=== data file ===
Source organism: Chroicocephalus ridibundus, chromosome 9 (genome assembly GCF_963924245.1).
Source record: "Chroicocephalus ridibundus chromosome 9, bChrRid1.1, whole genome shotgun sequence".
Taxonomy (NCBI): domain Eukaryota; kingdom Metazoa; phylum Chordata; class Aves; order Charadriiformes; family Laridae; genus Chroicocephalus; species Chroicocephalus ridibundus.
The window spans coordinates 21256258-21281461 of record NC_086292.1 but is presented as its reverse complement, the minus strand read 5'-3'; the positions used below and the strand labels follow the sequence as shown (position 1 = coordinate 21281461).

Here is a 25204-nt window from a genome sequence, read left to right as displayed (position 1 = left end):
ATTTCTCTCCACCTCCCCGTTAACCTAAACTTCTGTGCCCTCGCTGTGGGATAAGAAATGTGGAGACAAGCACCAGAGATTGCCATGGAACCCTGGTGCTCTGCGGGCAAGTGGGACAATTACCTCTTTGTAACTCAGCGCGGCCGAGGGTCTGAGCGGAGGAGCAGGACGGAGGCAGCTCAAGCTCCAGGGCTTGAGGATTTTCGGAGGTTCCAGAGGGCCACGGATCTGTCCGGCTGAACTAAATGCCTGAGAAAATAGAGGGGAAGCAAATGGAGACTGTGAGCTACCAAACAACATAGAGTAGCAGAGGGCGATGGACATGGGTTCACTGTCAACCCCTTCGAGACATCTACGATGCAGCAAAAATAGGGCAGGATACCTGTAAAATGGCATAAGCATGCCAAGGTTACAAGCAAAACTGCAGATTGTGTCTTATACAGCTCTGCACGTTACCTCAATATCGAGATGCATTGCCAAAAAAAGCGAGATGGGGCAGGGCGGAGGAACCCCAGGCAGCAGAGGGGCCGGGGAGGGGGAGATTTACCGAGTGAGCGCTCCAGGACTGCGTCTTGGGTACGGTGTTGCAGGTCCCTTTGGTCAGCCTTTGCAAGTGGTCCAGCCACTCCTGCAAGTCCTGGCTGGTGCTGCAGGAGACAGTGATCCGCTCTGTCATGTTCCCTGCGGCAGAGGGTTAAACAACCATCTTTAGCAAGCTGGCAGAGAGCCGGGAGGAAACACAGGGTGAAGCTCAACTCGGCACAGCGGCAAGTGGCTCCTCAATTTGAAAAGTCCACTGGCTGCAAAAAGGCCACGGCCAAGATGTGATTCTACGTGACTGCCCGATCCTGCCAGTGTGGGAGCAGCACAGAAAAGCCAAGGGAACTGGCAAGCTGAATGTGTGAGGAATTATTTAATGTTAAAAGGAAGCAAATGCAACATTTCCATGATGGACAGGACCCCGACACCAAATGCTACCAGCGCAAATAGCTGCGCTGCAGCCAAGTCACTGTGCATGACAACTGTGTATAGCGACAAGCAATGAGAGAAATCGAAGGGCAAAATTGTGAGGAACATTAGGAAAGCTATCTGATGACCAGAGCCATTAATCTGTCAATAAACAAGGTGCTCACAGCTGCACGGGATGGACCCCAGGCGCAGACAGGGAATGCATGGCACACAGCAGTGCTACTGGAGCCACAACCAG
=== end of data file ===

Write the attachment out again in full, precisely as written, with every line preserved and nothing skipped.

Source organism: Chroicocephalus ridibundus, chromosome 9 (genome assembly GCF_963924245.1).
Source record: "Chroicocephalus ridibundus chromosome 9, bChrRid1.1, whole genome shotgun sequence".
Taxonomy (NCBI): domain Eukaryota; kingdom Metazoa; phylum Chordata; class Aves; order Charadriiformes; family Laridae; genus Chroicocephalus; species Chroicocephalus ridibundus.
The window spans coordinates 21256258-21281461 of record NC_086292.1 but is presented as its reverse complement, the minus strand read 5'-3'; the positions used below and the strand labels follow the sequence as shown (position 1 = coordinate 21281461).

Here is a 25204-nt window from a genome sequence, read left to right as displayed (position 1 = left end):
ATTTCTCTCCACCTCCCCGTTAACCTAAACTTCTGTGCCCTCGCTGTGGGATAAGAAATGTGGAGACAAGCACCAGAGATTGCCATGGAACCCTGGTGCTCTGCGGGCAAGTGGGACAATTACCTCTTTGTAACTCAGCGCGGCCGAGGGTCTGAGCGGAGGAGCAGGACGGAGGCAGCTCAAGCTCCAGGGCTTGAGGATTTTCGGAGGTTCCAGAGGGCCACGGATCTGTCCGGCTGAACTAAATGCCTGAGAAAATAGAGGGGAAGCAAATGGAGACTGTGAGCTACCAAACAACATAGAGTAGCAGAGGGCGATGGACATGGGTTCACTGTCAACCCCTTCGAGACATCTACGATGCAGCAAAAATAGGGCAGGATACCTGTAAAATGGCATAAGCATGCCAAGGTTACAAGCAAAACTGCAGATTGTGTCTTATACAGCTCTGCACGTTACCTCAATATCGAGATGCATTGCCAAAAAAAGCGAGATGGGGCAGGGCGGAGGAACCCCAGGCAGCAGAGGGGCCGGGGAGGGGGAGATTTACCGAGTGAGCGCTCCAGGACTGCGTCTTGGGTACGGTGTTGCAGGTCCCTTTGGTCAGCCTTTGCAAGTGGTCCAGCCACTCCTGCAAGTCCTGGCTGGTGCTGCAGGAGACAGTGATCCGCTCTGTCATGTTCCCTGCGGCAGAGGGTTAAACAACCATCTTTAGCAAGCTGGCAGAGAGCCGGGAGGAAACACAGGGTGAAGCTCAACTCGGCACAGCGGCAAGTGGCTCCTCAATTTGAAAAGTCCACTGGCTGCAAAAAGGCCACGGCCAAGATGTGATTCTACGTGACTGCCCGATCCTGCCAGTGTGGGAGCAGCACAGAAAAGCCAAGGGAACTGGCAAGCTGAATGTGTGAGGAATTATTTAATGTTAAAAGGAAGCAAATGCAACATTTCCATGATGGACAGGACCCCGACACCAAATGCTACCAGCGCAAATAGCTGCGCTGCAGCCAAGTCACTGTGCATGACAACTGTGTATAGCGACAAGCAATGAGAGAAATCGAAGGGCAAAATTGTGAGGAACATTAGGAAAGCTATCTGATGACCAGAGCCATTAATCTGTCAATAAACAAGGTGCTCACAGCTGCACGGGATGGACCCCAGGCGCAGACAGGGAATGCATGGCACACAGCAGTGCTACTGGAGCCACAACCAG